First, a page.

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Sterling awaits Brexit deal confirmation, approaches 2-1/2-year high

Sujata Rao
·2-min read

By Sujata Rao

LONDON (Reuters) - Sterling rose to $1.36 on Thursday and was set to scale the 2-1/2 year highs hit last week as markets awaited confirmation that Britain and the European Union had finally clinched a deal to govern trade when the Brexit transition ends on Dec. 31.

The currency has strengthened some 1.5% versus the dollar since Reuters reported at around 1330 GMT on Wednesday, quoting sources, that a Brexit deal appeared imminent.

It is now around $1.3580, up 0.7% on the day, having briefly risen past $1.36 and heading towards the 2-1/2 year high of $1.3625 hit last week.

Against the euro, it was up 0.5% by 0900 GMT at 89.7 pence.

There is yet no official confirmation but sources say a deal is close as British Prime Minister Boris Johnson held a late-night conference call with his senior ministers, and negotiators pored over reams of legal texts.

Berenberg analyst Kallum Pickering said a deal would remove a major downside risk to the UK economy.

It would "unlock significant investment in UK and support the recovery once the ongoing coronavirus shock starts to fade as well as provide a positive backdrop for UK equities and sterling heading into 2021," Pickering wrote in a note to clients.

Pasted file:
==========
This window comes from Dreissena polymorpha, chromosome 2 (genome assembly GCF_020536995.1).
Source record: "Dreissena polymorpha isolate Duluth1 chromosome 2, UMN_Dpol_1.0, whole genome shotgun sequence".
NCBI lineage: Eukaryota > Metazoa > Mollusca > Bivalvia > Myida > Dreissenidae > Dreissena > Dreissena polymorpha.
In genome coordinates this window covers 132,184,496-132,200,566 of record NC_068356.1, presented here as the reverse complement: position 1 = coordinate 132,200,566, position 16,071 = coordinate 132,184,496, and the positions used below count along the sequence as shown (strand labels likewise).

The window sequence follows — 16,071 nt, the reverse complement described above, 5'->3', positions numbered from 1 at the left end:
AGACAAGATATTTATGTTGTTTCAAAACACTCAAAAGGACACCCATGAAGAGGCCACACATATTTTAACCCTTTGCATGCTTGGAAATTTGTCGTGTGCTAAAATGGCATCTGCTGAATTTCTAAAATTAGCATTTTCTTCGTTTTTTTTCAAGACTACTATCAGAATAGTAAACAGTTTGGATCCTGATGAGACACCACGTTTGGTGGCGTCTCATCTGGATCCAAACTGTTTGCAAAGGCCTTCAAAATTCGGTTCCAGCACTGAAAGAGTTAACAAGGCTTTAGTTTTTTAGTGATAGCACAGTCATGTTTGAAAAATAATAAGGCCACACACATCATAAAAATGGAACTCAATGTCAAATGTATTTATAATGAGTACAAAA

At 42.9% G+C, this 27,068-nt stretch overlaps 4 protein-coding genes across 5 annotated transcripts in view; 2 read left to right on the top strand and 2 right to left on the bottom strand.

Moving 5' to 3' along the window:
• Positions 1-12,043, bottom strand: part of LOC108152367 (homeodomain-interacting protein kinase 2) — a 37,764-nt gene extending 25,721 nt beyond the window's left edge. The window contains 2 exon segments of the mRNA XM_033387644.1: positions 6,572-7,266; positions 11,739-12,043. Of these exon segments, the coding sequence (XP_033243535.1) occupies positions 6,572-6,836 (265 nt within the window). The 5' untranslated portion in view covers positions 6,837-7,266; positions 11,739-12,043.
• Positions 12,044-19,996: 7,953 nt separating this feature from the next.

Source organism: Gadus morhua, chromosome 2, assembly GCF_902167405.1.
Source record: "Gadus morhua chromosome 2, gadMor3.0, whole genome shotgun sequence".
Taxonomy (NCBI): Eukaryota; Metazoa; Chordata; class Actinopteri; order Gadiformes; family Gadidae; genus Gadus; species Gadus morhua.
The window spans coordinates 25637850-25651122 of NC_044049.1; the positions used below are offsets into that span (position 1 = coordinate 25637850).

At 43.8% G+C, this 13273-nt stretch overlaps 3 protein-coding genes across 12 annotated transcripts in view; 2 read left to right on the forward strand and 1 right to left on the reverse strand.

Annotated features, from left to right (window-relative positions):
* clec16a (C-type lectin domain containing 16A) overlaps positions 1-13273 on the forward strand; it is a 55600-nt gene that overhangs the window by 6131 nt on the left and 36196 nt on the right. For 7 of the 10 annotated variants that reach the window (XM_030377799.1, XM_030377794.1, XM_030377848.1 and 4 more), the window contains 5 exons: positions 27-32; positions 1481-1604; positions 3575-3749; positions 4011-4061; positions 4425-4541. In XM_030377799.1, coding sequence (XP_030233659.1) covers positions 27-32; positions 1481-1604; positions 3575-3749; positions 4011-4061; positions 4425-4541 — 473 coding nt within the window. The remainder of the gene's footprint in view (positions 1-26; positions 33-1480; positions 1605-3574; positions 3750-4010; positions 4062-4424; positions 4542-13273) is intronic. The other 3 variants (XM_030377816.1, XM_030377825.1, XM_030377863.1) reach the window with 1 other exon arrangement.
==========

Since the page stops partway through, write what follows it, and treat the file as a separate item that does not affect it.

Watch: Why can't governments just print more money?

While the pound and UK stocks have rallied strongly in recent weeks as optimism grew over a last-minute deal, the consensus is most UK assets remain undervalued and will gain further once a deal is confirmed.

Pound options also calmed, with one-week implied volatility, a gauge of expected swings -- at the lowest since Dec. 1 at 9.6%. It is down more than 7 percentage points since the first report of an imminent Brexit deal emerged on Wednesday.

For graphic of Sterling and sterling options:

FTSE mid-cap stocks, which are more oriented towards the domestic UK economy, rose 0.6% hitting the highest since February.

Asset manager Candriam told clients it was overweight UK domestic equities and sterling.

"UK equities are the ultimate value play. They should fully benefit from a relief if we find a Brexit agreement and from the recovery once we come out of the health crisis."

The Brexit deal hopes have pushed UK 10-year government borrowing costs more than 10 basis points higher on Wednesday.

Yields have since slipped 1.5 bps, given the lack of fresh headlines and the pressure on the UK economy from Brexit and coronavirus-linked lockdowns.

Watch: Will Interest rates stay low forever?

(Reporting by Sujata Rao and Iain Withers; Editing by Rachel Armstrong and Karin Strohecker)